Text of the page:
In one of the sessions on the media, filmmaker Amit Khanna noted that religion had always played a prominent part in Indian cinema, starting with the earliest mythologicals. “Raja Harishchandra”, the first silent film, he said, was made by Dadasaheb Phalke in 1913. He sought to reassure the audience on the future of Hinduism. “Over 80 percent of Indians are Hindus,” he said adding: “Hinduism has survived many upheavals for thousands of years. Hinduism has never been endangered.”

Other speakers, lacking spiritual and academic pedigrees, drew on an arsenal of simulated anguish and simmering indignation.

The nuances of history pass lightly over the ferociously devout and it took little effort to pander to an aggravated sense of historical aggrievement.

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Swami Vivekananda used to stress upon the universal brotherhood and self-awakening. Wikimedia Commons

At one of the debates, the mere mention of Jawaharlal Nehru, India’s first Prime Minister, elicited sniggers and boos. The speaker hinted at ‘Nehruvian socialism’ which had made the Indian economy a non-starter. He concluded with a coup de grace, to a standing ovation: “Nehru did not like anything Indian.”

The poet Rabindranath Tagore, who composed the Indian national anthem, had spoken of his vision of a country where the “clear stream of reason had not lost its way”. At some of the discussions, even the most indulgent observer would have been hard put to discern the stream of reason.

The image of a once great civilisation suppressed by a century of British rule and repeated plunder by invaders captured the imagination of many in the audience. Hanging above it all, like a disembodied spirit, was the so-called malfeasance of Nehru, the leader who had won the trust of Hindus only to betray them in the vilest manner.

These tortured souls would have been well advised to adopt a more holistic approach to Hinduism, and history, looking no further than Swami Vivekananda, who once said: “The singleness of attachment (Nishtha) to a loved object, without which no genuine love can grow, is very often also the cause of denunciation of everything else.”

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The Hindu population in Pakistan is about 1.8% according to the 2018 census, 0.2% more than that of the 1998 and the 1951 figures.

Historians have informed us that Nehru preferred his father’s intellect over his mother’s tradition but he was never contemptuous of religion. While he undoubtedly felt that organised religion had its flaws, he opined that it supplied a deeply felt inner need of human nature while also giving a set of values to human life.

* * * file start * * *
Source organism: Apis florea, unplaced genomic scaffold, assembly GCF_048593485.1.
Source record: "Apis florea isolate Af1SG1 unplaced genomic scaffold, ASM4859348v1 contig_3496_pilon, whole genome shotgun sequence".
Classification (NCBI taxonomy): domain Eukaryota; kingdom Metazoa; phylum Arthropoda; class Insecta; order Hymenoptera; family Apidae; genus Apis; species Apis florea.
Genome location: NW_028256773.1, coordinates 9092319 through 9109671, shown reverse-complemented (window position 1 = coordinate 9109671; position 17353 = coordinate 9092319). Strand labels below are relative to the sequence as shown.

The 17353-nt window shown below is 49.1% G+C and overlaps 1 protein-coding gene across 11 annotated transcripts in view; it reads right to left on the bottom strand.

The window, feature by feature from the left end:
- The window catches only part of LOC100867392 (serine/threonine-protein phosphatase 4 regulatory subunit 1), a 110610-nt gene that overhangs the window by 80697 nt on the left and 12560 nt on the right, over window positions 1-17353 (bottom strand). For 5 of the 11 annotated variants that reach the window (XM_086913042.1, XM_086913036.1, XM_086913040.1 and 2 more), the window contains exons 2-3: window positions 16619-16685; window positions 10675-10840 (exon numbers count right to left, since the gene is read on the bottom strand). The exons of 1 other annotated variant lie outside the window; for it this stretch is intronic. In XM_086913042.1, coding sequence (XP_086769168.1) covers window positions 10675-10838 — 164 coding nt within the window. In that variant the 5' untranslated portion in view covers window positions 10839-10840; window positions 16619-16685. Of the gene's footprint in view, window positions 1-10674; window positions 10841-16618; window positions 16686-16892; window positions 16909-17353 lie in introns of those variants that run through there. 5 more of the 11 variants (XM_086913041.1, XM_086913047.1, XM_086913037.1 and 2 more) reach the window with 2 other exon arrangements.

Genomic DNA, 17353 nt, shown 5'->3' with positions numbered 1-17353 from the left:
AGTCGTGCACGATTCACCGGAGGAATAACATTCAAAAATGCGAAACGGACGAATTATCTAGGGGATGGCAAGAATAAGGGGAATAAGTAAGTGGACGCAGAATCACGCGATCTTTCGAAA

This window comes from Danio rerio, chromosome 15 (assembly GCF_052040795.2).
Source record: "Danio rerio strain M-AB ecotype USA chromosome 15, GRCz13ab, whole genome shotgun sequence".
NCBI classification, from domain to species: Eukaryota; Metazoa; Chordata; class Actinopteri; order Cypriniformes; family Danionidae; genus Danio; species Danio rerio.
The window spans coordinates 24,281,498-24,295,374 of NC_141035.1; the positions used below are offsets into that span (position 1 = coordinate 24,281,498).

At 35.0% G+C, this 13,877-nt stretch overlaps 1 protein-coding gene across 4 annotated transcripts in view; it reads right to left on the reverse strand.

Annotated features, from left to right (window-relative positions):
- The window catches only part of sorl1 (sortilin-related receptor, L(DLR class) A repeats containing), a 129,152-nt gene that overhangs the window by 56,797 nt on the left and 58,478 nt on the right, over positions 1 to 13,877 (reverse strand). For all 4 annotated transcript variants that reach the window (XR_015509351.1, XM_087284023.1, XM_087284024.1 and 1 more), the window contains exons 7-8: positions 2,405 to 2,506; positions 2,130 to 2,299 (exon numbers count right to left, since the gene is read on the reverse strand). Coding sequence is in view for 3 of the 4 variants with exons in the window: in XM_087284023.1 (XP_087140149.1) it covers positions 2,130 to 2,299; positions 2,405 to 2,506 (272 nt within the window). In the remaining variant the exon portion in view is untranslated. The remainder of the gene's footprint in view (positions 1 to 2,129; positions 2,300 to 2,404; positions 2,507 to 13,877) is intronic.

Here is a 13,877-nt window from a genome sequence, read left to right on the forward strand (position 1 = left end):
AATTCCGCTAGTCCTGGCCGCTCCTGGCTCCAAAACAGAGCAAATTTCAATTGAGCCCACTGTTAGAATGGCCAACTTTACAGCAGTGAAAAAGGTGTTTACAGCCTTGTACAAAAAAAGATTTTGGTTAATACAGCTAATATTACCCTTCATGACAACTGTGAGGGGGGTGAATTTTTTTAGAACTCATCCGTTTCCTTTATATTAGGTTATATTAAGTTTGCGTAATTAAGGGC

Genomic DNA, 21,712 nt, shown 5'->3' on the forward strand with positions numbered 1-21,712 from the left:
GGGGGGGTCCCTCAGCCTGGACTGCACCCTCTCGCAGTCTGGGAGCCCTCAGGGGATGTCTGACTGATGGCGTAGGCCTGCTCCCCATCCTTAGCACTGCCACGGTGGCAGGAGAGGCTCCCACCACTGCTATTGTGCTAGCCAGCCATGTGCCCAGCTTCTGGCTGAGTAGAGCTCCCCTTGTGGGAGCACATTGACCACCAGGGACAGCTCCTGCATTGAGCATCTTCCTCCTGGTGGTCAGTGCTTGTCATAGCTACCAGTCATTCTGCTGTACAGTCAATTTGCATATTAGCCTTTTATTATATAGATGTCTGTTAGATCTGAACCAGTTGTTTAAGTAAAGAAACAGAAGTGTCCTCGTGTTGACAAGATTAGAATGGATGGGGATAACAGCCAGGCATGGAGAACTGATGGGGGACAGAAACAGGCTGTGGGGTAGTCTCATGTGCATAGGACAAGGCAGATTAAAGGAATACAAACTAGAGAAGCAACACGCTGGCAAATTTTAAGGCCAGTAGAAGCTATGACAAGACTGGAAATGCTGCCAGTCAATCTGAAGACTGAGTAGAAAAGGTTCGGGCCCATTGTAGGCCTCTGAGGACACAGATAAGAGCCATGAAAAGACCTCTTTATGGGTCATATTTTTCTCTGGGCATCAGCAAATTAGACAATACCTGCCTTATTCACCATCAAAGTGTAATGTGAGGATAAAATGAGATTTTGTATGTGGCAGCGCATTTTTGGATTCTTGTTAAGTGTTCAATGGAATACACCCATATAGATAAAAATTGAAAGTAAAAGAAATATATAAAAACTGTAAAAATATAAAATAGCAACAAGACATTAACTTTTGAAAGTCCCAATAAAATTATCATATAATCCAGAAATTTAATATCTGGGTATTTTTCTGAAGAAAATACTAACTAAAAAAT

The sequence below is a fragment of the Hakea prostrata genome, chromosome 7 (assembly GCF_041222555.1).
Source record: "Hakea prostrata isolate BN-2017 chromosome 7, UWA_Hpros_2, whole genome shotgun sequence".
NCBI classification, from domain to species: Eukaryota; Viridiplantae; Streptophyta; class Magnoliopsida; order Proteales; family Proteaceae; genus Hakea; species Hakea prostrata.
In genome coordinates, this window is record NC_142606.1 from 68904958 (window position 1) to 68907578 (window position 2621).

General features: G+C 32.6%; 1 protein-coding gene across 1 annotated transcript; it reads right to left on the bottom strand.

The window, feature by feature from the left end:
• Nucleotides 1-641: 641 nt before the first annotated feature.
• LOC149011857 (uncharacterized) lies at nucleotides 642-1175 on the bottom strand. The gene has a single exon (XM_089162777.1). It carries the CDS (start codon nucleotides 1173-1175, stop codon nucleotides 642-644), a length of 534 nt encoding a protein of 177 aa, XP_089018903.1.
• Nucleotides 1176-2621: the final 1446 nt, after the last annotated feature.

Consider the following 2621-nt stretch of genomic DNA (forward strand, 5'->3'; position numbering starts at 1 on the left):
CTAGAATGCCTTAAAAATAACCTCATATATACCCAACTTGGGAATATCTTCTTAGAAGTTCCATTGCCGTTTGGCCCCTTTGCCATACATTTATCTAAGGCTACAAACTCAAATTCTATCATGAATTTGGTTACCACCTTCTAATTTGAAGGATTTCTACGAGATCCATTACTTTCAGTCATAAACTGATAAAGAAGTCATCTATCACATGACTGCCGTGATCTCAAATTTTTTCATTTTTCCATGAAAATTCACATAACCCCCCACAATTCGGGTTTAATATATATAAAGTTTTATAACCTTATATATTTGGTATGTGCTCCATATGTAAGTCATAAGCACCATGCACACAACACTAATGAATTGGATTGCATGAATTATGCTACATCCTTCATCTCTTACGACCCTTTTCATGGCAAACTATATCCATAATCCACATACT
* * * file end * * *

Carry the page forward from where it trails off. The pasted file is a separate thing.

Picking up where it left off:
In private conversations some delegates spoke of how their America-born children had helped persuade them to drop their pathological aversion to gays and lesbians. Despite their acute wariness of perceived cultural subjugation, the irony was obviously lost on them that Article 377 of the Indian Penal Code,(which criminalises gay sex) recently overturned by the Indian Supreme Court, is a hangover from the Victorian British era-embodied in the Buggery Act of 1533.

In the face of the upcoming elections in the US, Congressman Raja Krishnamoorthi’s decision to speak at the conference was a political risk. With a newly energised political Left, even the perception of being linked with “fascist” or sectarian forces could be political suicide in the critical November elections. Despite vociferous appeals to disassociate himself from the Congress, Krishnamoorthi chose to attend.

“I decided I had to be here because I wanted to reaffirm the highest and only form of Hinduism that I have ever known and been taught — namely one that welcomes all people, embraces all people, and accepts all people, regardless of their faith. I reject all other forms. In short, I reaffirm the teaching of Swami Vivekananda,” Krishnamoorthi said.

Given the almost pervasive abhorrence of anything remotely Nehruvian among a section of the delegates, it was a revelation to hear the opinion of Dattatrey Hosable, the joint general secretary and second-in-command in the RSS hierarchy. Speaking on the promise of a newly-resurgent India, Hosable said in an interview to Mayank Chhaya, a local journalist-author-filmmaker: “A moment comes, which comes but rarely in history, when we step out from the old to the new — when an age ends, and when the soul of a nation, long suppressed, finds utterance.”

Also Read: Triple Talaq Now Banned in India

The quote is from Nehru’s famous Tryst with Destiny speech delivered to the Indian Constituent Assembly on the midnight of August 14, 1947 — proof, if any is needed, that the force of Nehru’s ideas can transcend one’s disdain of him. (IANS)